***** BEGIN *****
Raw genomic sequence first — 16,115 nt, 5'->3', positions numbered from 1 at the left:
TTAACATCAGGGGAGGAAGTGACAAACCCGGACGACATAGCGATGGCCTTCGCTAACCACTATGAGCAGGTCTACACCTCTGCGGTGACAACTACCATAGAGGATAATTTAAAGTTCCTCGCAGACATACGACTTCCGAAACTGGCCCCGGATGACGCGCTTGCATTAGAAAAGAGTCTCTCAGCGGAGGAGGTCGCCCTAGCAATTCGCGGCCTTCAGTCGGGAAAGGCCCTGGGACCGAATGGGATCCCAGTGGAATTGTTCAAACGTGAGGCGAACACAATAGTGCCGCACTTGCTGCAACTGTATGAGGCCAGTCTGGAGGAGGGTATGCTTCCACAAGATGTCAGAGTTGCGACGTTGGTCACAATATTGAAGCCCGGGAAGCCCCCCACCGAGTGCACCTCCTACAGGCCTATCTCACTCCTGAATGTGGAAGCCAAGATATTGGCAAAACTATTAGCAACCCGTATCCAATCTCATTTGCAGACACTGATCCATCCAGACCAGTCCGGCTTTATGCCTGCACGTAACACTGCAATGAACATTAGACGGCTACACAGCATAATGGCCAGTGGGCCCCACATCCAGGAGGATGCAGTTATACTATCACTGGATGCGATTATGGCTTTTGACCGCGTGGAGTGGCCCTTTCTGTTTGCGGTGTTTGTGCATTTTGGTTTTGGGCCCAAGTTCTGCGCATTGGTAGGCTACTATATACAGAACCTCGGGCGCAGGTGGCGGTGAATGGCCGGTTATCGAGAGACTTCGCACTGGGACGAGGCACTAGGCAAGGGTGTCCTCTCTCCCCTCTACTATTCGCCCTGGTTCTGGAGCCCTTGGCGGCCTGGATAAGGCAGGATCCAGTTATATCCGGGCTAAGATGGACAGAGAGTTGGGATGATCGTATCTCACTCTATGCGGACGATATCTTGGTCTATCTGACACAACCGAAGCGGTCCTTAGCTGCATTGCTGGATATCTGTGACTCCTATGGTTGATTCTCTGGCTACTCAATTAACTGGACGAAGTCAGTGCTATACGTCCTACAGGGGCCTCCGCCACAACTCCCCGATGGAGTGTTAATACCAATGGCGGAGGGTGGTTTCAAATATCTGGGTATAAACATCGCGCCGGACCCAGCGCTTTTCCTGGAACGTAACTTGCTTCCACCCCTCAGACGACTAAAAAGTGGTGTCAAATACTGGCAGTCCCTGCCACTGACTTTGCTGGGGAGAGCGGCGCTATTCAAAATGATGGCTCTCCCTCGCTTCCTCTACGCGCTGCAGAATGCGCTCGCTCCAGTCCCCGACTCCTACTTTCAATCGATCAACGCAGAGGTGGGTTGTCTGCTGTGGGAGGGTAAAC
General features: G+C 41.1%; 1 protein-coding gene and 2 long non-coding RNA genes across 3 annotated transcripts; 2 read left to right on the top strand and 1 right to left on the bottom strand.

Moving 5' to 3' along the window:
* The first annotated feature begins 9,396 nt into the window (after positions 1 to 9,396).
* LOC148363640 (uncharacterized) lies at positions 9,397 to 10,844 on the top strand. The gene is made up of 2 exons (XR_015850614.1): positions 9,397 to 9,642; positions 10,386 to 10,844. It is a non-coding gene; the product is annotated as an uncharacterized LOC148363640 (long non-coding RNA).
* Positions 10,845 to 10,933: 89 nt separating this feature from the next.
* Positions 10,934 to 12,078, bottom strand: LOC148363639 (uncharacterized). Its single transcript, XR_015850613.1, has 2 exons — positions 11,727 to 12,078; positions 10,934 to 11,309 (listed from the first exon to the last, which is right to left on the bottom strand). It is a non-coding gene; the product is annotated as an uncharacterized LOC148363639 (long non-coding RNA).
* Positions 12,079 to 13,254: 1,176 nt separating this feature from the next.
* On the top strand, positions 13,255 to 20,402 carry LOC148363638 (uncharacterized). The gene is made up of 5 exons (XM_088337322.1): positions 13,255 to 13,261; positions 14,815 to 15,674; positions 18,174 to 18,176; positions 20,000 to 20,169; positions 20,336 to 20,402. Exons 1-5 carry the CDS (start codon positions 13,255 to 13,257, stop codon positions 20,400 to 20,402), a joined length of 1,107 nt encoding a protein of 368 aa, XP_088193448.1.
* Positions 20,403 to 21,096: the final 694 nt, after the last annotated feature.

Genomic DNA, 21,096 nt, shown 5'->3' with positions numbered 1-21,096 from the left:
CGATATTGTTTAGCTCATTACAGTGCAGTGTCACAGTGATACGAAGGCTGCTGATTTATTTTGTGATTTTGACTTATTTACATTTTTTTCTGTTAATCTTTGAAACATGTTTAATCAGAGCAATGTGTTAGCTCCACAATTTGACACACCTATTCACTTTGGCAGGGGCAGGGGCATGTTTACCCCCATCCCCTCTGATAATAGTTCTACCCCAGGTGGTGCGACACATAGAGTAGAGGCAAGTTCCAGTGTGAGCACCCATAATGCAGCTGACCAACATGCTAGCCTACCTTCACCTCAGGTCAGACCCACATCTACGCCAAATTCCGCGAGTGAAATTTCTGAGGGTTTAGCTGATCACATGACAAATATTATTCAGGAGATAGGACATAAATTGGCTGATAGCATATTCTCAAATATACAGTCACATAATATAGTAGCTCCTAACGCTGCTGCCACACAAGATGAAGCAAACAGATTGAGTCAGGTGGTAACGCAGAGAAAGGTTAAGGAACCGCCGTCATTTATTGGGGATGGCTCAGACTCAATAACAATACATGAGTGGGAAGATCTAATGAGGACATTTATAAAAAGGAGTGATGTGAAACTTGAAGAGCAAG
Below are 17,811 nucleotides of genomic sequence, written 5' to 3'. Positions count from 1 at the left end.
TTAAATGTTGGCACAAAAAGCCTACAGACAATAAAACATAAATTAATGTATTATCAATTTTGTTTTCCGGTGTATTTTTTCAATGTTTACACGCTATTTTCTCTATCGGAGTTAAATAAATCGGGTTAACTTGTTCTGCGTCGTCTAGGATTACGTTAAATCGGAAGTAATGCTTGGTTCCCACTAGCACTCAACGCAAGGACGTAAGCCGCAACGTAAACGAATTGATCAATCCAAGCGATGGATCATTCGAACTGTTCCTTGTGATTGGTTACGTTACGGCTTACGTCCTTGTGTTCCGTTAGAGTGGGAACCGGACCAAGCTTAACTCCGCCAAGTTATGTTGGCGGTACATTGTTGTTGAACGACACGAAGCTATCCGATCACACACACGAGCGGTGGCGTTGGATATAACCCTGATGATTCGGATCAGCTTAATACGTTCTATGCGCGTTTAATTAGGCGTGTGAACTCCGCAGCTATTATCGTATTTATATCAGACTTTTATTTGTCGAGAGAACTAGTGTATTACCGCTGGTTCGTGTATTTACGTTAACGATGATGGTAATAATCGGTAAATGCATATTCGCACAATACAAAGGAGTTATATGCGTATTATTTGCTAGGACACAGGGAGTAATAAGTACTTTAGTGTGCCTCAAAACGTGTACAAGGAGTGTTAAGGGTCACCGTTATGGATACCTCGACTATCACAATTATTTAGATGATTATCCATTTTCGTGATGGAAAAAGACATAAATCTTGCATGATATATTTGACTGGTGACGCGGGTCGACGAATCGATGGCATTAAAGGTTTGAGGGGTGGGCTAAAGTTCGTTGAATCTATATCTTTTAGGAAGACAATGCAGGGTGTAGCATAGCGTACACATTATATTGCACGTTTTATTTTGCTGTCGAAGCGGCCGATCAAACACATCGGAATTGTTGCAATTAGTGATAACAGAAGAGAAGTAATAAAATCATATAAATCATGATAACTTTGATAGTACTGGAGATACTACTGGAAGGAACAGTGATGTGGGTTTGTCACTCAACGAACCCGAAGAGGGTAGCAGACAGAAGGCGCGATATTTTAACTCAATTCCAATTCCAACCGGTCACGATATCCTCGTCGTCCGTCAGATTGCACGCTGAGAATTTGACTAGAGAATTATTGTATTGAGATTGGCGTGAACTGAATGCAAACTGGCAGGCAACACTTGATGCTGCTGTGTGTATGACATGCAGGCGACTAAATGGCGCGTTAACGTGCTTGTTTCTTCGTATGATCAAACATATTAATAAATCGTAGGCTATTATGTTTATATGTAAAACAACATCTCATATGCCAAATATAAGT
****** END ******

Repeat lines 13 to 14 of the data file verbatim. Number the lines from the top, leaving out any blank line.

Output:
CGATATTGTTTAGCTCATTACAGTGCAGTGTCACAGTGATACGAAGGCTGCTGATTTATTTTGTGATTTTGACTTATTTACATTTTTTTCTGTTAATCTTTGAAACATGTTTAATCAGAGCAATGTGTTAGCTCCACAATTTGACACACCTATTCACTTTGGCAGGGGCAGGGGCATGTTTACCCCCATCCCCTCTGATAATAGTTCTACCCCAGGTGGTGCGACACATAGAGTAGAGGCAAGTTCCAGTGTGAGCACCCATAATGCAGCTGACCAACATGCTAGCCTACCTTCACCTCAGGTCAGACCCACATCTACGCCAAATTCCGCGAGTGAAATTTCTGAGGGTTTAGCTGATCACATGACAAATATTATTCAGGAGATAGGACATAAATTGGCTGATAGCATATTCTCAAATATACAGTCACATAATATAGTAGCTCCTAACGCTGCTGCCACACAAGATGAAGCAAACAGATTGAGTCAGGTGGTAACGCAGAGAAAGGTTAAGGAACCGCCGTCATTTATTGGGGATGGCTCAGACTCAATAACAATACATGAGTGGGAAGATCTAATGAGGACATTTATAAAAAGGAGTGATGTGAAACTTGAAGAGCAAG
Below are 17,811 nucleotides of genomic sequence, written 5' to 3'. Positions count from 1 at the left end.